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Sunday, May 21, 2006

Golden Bear II had a full and varied career

Jerry Bowen

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Training ship faced many duties, served country well

A few months ago as I was driving along the Vallejo waterfront I noticed a rusting ship tied up along the Mare Island waterfront. I pondered what ship it was; what I discovered has led to this article.

A ship named Golden Bear is familiar to many of Solano County’s residents. There have been three TS Golden Bears attached to the Vallejo Maritime Academy, appropriately named TS (Training Ship) Golden Bear I, II, and III. But what most don’t know is that there are other names associated with the TS Golden Bears.

For the purpose of this article we will concentrate mainly on the TS Golden Bear II.

The TS Golden Bear II began life as a cargo/passenger ship, the SS Del Orleans, built at Bethlehem-Sparrows Point Shipyard Inc. in Sparrows Point, Md. She was designed for Delta Line’s New Orleans-to-Argentina service and had a passenger capacity of 67 when she was launched, Feb. 17, 1940.

When the Japanese attacked Pearl Harbor on Dec. 7, 1941, the planned operations for the Del Orleans were to change drastically. Nine months after her launch, she was commandeered by the U.S. Navy in June 1941, sent to Mobile, Ala., refitted as the troop transport USS Crescent City, and placed in commission in the following October.

She was sent to the Pacific in December 1941 to carry men and equipment between the West Coast and Hawaii. After dropping passengers off in the Canal Zone, she sailed to San Diego to load Navy and Marine passengers for Pearl Harbor. She carried civilian evacuees back to San Diego, returning immediately with workers and equipment to rush repairs at the damaged naval base at Pearl Harbor. AP-40 was then assigned to transport men and equipment to set up the advanced base at Efate, New Hebrides. When the base was completed she returned to San Diego, arriving April 22, 1942, for a brief overhaul.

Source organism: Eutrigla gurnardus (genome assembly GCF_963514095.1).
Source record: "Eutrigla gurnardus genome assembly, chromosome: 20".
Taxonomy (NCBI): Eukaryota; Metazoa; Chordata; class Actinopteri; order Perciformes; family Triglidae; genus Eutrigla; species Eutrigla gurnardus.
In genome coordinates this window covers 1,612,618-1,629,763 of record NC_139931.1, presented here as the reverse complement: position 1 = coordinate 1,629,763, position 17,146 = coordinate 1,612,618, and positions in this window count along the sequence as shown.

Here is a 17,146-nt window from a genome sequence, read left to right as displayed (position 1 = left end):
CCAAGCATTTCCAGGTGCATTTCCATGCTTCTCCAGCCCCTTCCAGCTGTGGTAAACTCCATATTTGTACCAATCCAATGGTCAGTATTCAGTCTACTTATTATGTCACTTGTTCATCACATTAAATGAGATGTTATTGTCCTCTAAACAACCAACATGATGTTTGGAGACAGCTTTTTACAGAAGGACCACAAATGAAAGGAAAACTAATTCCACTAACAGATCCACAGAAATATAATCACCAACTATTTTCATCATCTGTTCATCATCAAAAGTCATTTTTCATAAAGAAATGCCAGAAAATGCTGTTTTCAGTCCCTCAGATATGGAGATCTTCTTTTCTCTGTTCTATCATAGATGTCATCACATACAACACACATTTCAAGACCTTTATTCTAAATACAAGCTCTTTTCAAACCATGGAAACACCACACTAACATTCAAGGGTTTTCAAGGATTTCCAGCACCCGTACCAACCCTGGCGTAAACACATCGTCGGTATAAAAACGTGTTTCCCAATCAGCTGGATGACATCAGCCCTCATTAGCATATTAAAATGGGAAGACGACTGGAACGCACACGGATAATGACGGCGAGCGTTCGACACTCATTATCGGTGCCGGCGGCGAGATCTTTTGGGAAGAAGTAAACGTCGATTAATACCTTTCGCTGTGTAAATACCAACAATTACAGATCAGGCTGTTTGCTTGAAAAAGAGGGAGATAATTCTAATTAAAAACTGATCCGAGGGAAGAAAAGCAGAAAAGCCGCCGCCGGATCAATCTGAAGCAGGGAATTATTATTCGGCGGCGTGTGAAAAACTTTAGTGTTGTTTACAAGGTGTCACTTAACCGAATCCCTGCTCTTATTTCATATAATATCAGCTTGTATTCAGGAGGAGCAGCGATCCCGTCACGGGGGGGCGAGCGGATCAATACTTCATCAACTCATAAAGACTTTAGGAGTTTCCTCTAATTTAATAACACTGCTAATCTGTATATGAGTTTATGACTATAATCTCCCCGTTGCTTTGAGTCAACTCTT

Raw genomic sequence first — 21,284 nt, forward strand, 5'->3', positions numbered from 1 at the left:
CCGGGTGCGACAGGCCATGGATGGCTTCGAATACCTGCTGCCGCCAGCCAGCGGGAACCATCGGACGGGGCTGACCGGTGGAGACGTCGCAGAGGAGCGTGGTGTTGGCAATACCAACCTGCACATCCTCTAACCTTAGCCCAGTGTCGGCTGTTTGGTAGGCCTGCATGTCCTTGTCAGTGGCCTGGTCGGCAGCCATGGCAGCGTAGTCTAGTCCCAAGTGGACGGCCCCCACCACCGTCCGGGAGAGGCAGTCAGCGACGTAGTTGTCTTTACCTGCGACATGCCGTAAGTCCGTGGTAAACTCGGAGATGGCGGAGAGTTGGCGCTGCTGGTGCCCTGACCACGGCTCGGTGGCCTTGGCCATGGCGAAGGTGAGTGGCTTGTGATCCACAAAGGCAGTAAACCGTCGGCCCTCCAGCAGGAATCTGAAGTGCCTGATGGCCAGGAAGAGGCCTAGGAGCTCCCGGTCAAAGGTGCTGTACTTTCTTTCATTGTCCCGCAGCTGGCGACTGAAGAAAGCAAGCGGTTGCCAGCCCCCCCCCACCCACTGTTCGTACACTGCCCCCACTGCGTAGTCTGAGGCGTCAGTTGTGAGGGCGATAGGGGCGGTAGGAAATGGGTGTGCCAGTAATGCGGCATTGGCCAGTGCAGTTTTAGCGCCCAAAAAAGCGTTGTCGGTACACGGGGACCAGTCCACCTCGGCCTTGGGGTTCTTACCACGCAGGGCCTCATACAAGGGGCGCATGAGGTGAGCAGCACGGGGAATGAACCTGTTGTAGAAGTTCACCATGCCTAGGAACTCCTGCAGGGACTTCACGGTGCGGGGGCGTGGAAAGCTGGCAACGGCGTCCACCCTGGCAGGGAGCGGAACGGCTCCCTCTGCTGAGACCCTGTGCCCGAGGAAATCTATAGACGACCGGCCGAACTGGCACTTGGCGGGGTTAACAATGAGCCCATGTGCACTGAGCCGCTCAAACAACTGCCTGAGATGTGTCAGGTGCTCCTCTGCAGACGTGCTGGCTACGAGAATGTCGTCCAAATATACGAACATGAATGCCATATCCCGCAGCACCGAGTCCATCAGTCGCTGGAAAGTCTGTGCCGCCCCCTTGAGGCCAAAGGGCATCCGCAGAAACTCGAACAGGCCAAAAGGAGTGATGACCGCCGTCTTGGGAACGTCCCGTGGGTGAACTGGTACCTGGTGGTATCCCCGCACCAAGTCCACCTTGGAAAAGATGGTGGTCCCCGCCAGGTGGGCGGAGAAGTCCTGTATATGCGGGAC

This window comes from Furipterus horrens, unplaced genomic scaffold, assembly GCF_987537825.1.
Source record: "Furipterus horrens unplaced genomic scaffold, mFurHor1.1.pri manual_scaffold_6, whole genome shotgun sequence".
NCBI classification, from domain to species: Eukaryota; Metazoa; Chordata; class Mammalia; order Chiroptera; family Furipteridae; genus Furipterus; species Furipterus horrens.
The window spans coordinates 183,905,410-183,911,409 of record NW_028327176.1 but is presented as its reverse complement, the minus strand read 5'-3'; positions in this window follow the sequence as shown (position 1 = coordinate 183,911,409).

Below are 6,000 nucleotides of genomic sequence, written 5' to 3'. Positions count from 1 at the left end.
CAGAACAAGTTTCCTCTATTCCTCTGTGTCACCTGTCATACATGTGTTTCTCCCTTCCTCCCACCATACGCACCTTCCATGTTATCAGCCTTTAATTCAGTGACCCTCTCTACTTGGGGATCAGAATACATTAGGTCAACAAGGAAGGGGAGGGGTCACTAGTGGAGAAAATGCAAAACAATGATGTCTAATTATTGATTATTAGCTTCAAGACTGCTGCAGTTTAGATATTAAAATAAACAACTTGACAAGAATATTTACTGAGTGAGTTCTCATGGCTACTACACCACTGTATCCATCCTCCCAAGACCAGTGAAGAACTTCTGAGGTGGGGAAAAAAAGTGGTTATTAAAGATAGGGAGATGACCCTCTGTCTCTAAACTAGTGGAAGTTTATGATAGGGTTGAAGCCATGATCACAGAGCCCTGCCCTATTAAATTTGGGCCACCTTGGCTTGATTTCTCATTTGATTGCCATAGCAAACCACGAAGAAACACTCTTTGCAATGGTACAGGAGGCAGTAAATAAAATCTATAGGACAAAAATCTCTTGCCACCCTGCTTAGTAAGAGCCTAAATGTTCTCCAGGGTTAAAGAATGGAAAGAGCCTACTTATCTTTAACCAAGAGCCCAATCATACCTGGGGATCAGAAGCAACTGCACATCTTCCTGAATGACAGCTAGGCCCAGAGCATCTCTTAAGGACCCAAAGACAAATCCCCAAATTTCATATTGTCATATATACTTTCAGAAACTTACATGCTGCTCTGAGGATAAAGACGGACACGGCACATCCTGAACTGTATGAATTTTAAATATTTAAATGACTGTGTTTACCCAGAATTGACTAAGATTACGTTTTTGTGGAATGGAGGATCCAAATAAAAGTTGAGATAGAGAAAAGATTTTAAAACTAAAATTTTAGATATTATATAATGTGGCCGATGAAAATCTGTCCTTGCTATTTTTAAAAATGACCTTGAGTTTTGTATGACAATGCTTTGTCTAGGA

On July 1, 1942, Crescent City sailed from San Diego bound for the initial assault landings on Guadalcanal. Landing her troops Aug. 7 under heavy air attack, she shot down at least four of the enemy planes. For two days she remained at anchor unloading the necessary supplies to hold the beachhead, then returned to Espiritu Santo to unload material to set up a new forward base to supply the Guadalcanal operations.

Through the rest of the year, and into 1943 she helped achieve ultimate Allied success in the prolonged campaign to defend Guadalcanal against strong Japanese efforts to retake it.

In February 1943 she was reclassified as an attack transport, with a new hull number APA-21. The USS Crescent City performed logistics functions during most of the drive up the Solomon Islands chain and into the Bismarcks, but also participated in amphibious landings at Cape Torokina, Bougainville, at the beginning of November 1943, and at Emirau in March 1944. In July she landed troops on Guam, then repeated the same efforts at Peleliu during September and at Leyte in October. During the rest of the year the transport brought reinforcements from New Guinea to Leyte and then steamed back to the United States to begin a much-needed overhaul.

After overhaul, the USS Crescent City departed from San Francisco on Feb. 25, 1945, and arrived at Pearl Harbor March 4. Here she was converted to a temporary hospital evacuation ship, and two weeks later was under way for Kerama Retto, arriving on April 6. Receiving casualties from the beaches of Okinawa and from other ships, she transferred them to the USS Hope (AH-7) for evacuation. The Crescent City remained at Okinawa receiving casualties and transients until the end of the war.